4. The United States (i.e. the national government) needed to negotiate trade treaties, but lacked the authority to do so.
5. The British were complaining that Americans hadn’t returned confiscated Loyalist property.
6. The Spanish owned Louisiana and controlled the Mississippi River. In 1784 they closed the port to US citizens for a short time. America would need access to the river as it settled westward, to ship farm goods down the river.
7. There was not enough power to maintain a national army and to conduct diplomacy. The army had been disbanded and thus there had to be some way to protect the settlers in the west and to deal with national security.
These were challenges that we might call “international relations” in the present-day but what is important to understand, is that the original US government (under the Articles of Confederation) could not deal with these challenges, either because it did not have the authority to do so, or because it did not have the authority to take the steps necessary to do so.
In addition, there were also domestic problems that needed to be resolved:
1. The states were treating each other as if they were separate nations, and were each negotiating trade agreements with one another.
2. In 1785, Virginia and Maryland got together at Mount Vernon to discuss these trade-related issues, solved their differences, and agreed to meet the following year. James Madison suggested another meeting this time with all colonies to discuss trade issues in general, and in 1786, at the Annapolis Convention only 5 colonies met, and 4 others came late. Nothing got done at the Annapolis Convention, because it was more informal. Alexander Hamilton, a delegate from New York, proposed a convention in Philadelphia the next year, 1787, to discuss amending the Articles of Confederation.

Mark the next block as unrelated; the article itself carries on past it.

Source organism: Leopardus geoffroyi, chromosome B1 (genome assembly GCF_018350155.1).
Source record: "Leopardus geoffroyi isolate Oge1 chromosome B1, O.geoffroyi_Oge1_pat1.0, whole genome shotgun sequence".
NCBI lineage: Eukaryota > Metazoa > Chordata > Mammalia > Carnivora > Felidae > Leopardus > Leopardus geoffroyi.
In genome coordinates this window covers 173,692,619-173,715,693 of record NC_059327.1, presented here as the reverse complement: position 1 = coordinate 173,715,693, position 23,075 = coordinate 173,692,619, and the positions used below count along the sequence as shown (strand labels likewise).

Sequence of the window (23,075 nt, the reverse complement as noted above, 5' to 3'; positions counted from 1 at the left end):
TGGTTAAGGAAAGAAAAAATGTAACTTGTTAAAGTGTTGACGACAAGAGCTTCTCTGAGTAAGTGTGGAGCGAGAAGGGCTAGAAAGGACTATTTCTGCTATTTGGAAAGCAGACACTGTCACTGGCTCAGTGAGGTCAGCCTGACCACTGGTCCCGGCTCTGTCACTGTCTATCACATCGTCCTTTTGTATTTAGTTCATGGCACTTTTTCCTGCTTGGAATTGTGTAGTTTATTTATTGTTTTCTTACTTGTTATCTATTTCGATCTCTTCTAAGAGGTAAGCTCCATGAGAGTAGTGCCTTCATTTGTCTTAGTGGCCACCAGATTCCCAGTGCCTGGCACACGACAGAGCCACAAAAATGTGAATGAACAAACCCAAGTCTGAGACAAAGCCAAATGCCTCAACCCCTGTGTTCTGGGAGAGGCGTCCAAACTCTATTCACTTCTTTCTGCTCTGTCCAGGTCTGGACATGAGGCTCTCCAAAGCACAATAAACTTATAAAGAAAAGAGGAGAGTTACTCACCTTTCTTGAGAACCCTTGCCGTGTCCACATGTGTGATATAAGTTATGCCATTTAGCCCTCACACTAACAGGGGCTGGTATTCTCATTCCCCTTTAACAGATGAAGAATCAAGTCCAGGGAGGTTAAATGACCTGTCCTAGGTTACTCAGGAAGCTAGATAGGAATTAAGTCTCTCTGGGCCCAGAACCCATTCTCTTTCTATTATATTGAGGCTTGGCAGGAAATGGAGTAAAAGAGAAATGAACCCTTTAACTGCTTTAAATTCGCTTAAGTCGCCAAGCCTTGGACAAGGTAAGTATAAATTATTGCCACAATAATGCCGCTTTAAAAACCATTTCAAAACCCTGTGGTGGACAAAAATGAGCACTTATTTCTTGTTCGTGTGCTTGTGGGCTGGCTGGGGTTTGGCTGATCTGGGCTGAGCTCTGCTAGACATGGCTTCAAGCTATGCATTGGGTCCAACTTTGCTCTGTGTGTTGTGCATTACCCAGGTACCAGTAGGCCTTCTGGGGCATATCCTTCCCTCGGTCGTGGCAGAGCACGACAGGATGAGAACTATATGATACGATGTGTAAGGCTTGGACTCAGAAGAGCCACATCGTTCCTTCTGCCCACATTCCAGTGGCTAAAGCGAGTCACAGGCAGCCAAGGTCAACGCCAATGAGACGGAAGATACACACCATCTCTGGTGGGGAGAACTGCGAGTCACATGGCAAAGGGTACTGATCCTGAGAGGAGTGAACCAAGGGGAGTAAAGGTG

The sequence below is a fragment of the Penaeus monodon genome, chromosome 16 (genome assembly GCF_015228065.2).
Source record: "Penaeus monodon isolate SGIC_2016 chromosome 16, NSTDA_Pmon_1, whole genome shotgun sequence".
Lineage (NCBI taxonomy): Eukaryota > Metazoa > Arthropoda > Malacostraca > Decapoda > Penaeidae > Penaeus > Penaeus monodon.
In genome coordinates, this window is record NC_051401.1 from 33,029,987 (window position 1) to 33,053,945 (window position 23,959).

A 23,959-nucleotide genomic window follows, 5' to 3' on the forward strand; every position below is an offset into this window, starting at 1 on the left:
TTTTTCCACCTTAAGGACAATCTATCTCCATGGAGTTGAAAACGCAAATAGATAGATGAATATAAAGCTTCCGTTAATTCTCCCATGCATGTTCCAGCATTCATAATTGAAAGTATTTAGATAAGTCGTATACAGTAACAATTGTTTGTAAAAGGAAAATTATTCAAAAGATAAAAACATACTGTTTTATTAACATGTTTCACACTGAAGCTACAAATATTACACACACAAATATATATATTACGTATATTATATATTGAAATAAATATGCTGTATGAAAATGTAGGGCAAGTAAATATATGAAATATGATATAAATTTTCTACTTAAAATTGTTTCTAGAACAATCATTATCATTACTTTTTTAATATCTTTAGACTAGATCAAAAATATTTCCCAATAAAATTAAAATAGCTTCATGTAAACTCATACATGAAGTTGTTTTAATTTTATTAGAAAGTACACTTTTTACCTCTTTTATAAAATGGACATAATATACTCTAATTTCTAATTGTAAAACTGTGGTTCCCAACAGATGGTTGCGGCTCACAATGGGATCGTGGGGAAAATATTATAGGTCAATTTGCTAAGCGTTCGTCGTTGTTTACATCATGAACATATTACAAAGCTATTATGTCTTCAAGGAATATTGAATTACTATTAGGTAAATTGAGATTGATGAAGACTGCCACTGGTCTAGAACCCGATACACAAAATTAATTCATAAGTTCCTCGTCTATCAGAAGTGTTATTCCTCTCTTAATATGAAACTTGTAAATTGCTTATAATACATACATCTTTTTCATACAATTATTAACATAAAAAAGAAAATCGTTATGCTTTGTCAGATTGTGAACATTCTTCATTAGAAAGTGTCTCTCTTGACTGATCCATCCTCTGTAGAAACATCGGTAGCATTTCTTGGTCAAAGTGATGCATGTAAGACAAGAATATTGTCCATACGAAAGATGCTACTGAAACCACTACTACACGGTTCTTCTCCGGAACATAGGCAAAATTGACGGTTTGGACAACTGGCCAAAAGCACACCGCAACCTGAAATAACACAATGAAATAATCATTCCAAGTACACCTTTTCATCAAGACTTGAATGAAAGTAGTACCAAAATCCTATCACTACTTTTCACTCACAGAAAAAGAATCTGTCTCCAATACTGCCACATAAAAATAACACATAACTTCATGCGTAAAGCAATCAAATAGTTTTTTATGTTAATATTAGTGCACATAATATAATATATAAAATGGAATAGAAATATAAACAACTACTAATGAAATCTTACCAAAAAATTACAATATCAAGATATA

3. In the Mid-1780s, a depression hit. Each state had a different solution for dealing with the economic crisis. Most printed their own money, which made for an inconsistent financial system. Many people were in debt. Massachusetts was unsympathetic to debtors, kept taxes high, and foreclosed on people who could not pay their taxes and threw them in jail. People in the Massachusetts countryside responded and began closing the courts. Led by farmer Daniel Shays, a crew of as many as 12-1500 marched on the state supreme court. The rebellion showed many people that the government under the Articles was broken and that the Country was headed for economic ruin and anarchy. After Shays Rebellion, Congress decided to call a convention to discuss the Articles as Hamilton had proposed, however, all the people involved just wanted to revise the articles, not write a Constitution.
60-Second Quiz #1: What were some of the shortcomings of the Articles of Confederation? Which of the following was NOT a shortcoming of the Articles?
a. The US government could not impose any taxes
b. The US government did not have a single head of state to represent its interests internationally
c. The US government did not have a mechanism for expanding the country and creating new states
d. Any changes to the laws enforced by the US government required a 2/3 vote from the legislature to approve them (making them unlikely to be approved).
II. The U.S. Constitution: Correcting the Errors?
At this point, it seemed clear that the confederation had failed; it was not unified, there had been power struggles, conflicts between the states, taxation and commerce issues, money issues, foreign debts and foreign affairs, Indian problems, disputes over borders. The delegates feared that if they failed in their task, evil would result. Liberty was at stake. Anarchy and chaos and civil disruptions and foreign intrusions could result. Further disruptions like Shay’s Rebellion could strike at any time. The country must be united. Delegates to this convention shared these goals, but their visions for the future of the country differed, and during the summer of 1787 in Philadelphia, they hammered out a new Constitution.